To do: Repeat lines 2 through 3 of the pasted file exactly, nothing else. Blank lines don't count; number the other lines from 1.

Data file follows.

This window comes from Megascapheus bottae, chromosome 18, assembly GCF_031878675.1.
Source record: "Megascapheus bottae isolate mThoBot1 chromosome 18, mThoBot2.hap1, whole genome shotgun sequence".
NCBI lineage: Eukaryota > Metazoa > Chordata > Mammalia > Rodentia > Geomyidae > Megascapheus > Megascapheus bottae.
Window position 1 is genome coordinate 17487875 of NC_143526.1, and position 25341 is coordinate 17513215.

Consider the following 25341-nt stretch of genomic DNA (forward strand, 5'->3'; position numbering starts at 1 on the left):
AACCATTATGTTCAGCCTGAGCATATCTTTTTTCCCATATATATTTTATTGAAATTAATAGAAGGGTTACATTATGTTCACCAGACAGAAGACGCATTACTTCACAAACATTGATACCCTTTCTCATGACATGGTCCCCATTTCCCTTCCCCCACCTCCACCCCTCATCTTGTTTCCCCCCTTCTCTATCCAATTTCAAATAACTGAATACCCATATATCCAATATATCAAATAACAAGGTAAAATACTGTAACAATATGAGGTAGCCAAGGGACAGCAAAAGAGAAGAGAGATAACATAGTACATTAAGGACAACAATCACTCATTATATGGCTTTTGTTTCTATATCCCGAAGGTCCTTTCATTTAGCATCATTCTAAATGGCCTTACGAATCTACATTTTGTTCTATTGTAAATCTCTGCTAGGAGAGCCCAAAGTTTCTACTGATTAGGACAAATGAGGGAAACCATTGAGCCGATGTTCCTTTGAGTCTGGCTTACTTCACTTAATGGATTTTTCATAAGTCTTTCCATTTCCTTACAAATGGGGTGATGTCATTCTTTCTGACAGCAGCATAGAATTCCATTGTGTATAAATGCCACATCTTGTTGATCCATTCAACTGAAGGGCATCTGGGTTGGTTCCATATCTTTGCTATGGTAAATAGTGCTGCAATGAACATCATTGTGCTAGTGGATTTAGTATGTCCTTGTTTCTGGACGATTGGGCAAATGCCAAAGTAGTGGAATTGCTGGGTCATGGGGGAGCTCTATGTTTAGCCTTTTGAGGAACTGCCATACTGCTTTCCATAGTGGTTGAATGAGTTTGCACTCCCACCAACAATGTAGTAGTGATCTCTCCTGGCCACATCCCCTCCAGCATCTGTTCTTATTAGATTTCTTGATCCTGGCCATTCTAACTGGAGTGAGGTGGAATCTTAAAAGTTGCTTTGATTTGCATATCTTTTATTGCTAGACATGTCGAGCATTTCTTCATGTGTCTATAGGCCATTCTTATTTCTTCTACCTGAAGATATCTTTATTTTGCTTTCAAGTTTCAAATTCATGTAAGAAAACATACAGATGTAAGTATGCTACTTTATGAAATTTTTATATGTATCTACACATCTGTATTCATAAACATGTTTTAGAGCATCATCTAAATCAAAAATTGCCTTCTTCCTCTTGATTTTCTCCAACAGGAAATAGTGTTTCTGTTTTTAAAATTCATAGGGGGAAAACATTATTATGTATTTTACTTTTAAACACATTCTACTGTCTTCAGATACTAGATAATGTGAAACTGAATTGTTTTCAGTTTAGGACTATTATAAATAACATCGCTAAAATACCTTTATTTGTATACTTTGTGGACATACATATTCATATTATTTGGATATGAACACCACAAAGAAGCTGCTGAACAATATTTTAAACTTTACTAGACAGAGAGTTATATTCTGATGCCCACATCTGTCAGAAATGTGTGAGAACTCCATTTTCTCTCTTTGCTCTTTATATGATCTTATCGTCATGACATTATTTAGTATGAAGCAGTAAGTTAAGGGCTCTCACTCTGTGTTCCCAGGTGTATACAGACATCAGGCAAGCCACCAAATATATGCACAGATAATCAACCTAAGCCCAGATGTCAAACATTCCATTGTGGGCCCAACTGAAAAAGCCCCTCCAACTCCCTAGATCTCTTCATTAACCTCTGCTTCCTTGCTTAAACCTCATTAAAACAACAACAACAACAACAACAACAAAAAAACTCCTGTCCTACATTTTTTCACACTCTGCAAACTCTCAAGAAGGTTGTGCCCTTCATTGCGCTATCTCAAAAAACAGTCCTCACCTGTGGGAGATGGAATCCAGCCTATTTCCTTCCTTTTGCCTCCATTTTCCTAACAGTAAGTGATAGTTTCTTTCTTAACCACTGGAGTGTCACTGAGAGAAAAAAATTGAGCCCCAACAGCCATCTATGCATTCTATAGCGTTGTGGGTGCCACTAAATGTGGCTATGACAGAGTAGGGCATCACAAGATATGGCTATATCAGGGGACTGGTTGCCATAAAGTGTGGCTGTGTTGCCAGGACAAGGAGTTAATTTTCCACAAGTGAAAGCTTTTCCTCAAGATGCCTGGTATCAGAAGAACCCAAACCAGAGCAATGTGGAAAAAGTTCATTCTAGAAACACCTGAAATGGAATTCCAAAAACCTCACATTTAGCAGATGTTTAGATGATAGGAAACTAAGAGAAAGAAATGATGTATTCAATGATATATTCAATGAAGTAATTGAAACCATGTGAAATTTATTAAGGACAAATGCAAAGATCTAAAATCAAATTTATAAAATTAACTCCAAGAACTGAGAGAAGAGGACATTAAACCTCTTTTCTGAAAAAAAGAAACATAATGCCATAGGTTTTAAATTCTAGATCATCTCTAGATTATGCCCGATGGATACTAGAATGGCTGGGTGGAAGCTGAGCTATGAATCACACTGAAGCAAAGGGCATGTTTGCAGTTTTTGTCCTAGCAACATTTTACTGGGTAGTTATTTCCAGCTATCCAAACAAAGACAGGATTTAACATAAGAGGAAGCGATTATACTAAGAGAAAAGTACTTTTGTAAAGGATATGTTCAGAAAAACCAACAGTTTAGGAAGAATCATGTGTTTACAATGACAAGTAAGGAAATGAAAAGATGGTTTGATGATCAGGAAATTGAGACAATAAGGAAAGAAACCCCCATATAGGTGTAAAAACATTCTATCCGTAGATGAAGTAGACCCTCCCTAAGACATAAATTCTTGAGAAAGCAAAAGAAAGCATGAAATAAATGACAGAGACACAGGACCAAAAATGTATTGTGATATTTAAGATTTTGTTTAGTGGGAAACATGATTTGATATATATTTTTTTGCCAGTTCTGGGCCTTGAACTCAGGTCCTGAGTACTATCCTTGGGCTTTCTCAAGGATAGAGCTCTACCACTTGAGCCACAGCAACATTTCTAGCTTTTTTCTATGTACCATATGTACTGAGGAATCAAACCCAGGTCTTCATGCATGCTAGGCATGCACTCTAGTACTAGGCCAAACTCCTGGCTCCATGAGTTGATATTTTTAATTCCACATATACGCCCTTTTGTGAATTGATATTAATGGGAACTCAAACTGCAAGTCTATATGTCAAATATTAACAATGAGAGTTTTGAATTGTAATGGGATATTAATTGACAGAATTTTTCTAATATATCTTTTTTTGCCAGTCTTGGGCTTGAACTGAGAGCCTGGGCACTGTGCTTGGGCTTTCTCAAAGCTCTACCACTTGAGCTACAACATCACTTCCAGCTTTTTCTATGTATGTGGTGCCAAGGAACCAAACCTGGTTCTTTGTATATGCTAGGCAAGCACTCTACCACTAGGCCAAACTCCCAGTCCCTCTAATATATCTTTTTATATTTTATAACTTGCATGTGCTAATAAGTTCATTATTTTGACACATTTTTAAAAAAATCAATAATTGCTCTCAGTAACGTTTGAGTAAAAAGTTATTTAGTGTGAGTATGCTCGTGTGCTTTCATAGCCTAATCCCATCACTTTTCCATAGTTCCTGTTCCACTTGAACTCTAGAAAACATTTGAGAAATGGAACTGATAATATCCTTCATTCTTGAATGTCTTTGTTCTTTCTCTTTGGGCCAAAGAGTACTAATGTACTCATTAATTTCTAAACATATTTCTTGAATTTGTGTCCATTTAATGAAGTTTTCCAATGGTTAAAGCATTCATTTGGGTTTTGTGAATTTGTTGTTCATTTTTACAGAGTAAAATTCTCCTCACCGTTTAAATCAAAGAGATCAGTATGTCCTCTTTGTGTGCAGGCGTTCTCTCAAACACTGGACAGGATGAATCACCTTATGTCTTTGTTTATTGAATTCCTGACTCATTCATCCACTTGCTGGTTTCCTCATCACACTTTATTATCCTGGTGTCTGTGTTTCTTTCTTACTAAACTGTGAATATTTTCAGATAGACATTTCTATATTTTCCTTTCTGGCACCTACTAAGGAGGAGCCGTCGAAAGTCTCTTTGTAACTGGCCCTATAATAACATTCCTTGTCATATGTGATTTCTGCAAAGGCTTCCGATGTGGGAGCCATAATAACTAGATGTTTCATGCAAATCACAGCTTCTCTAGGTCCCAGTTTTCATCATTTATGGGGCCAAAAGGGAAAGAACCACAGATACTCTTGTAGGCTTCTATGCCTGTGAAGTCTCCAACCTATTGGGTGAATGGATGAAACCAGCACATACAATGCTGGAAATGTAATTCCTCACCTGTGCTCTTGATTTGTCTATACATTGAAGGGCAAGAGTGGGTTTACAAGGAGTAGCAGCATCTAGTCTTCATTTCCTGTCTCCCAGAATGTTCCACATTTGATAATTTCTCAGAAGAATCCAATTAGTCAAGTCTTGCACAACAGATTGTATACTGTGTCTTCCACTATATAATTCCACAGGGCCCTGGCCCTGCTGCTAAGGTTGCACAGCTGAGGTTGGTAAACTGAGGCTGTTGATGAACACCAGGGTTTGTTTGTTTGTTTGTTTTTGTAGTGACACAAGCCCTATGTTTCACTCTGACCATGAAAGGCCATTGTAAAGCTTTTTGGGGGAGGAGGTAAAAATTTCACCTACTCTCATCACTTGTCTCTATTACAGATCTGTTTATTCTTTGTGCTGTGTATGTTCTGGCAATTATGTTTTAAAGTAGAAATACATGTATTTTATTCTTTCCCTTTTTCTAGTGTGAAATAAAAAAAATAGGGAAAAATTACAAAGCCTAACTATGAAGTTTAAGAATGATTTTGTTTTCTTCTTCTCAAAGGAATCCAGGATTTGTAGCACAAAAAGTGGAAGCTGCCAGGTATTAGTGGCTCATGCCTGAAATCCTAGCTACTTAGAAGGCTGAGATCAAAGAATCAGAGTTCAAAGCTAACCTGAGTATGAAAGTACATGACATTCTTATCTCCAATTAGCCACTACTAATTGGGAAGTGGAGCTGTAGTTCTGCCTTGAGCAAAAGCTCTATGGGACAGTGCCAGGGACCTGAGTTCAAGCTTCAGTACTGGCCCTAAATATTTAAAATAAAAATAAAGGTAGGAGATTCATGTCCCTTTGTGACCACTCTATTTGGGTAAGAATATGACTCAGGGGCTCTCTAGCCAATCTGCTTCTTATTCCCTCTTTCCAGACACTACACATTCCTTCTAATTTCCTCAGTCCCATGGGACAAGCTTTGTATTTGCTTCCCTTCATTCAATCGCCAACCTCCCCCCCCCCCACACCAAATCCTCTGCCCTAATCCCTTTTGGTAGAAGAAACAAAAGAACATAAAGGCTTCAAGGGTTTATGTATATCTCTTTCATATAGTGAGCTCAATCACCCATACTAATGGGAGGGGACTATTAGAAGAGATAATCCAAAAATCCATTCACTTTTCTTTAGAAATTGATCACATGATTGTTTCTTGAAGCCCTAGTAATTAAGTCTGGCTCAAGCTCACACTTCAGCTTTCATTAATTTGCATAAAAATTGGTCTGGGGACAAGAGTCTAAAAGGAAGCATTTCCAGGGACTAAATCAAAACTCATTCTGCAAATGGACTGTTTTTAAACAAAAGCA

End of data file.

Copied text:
Source record: "Megascapheus bottae isolate mThoBot1 chromosome 18, mThoBot2.hap1, whole genome shotgun sequence".
NCBI lineage: Eukaryota > Metazoa > Chordata > Mammalia > Rodentia > Geomyidae > Megascapheus > Megascapheus bottae.